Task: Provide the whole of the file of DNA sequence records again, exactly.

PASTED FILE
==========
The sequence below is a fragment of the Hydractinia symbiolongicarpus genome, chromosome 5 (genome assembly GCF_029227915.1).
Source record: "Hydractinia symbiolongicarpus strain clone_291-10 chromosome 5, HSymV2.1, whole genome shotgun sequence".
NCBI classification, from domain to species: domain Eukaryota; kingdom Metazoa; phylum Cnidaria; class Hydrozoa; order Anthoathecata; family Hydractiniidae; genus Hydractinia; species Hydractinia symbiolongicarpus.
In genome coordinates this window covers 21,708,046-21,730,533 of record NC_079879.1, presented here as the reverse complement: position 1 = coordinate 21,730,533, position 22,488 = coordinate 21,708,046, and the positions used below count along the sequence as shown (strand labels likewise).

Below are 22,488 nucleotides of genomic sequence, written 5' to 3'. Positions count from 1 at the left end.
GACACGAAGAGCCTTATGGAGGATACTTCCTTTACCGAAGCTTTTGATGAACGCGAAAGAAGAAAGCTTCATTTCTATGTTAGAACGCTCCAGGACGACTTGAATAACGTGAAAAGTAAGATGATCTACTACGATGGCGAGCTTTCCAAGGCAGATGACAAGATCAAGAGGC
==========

The sequence below is a fragment of the Hydractinia symbiolongicarpus genome, chromosome 5 (genome assembly GCF_029227915.1).
Source record: "Hydractinia symbiolongicarpus strain clone_291-10 chromosome 5, HSymV2.1, whole genome shotgun sequence".
NCBI classification, from domain to species: domain Eukaryota; kingdom Metazoa; phylum Cnidaria; class Hydrozoa; order Anthoathecata; family Hydractiniidae; genus Hydractinia; species Hydractinia symbiolongicarpus.
In genome coordinates this window covers 21,708,046-21,730,533 of record NC_079879.1, presented here as the reverse complement: position 1 = coordinate 21,730,533, position 22,488 = coordinate 21,708,046, and the positions used below count along the sequence as shown (strand labels likewise).

Below are 22,488 nucleotides of genomic sequence, written 5' to 3'. Positions count from 1 at the left end.
GACACGAAGAGCCTTATGGAGGATACTTCCTTTACCGAAGCTTTTGATGAACGCGAAAGAAGAAAGCTTCATTTCTATGTTAGAACGCTCCAGGACGACTTGAATAACGTGAAAAGTAAGATGATCTACTACGATGGCGAGCTTTCCAAGGCAGATGACAAGATCAAGAGGC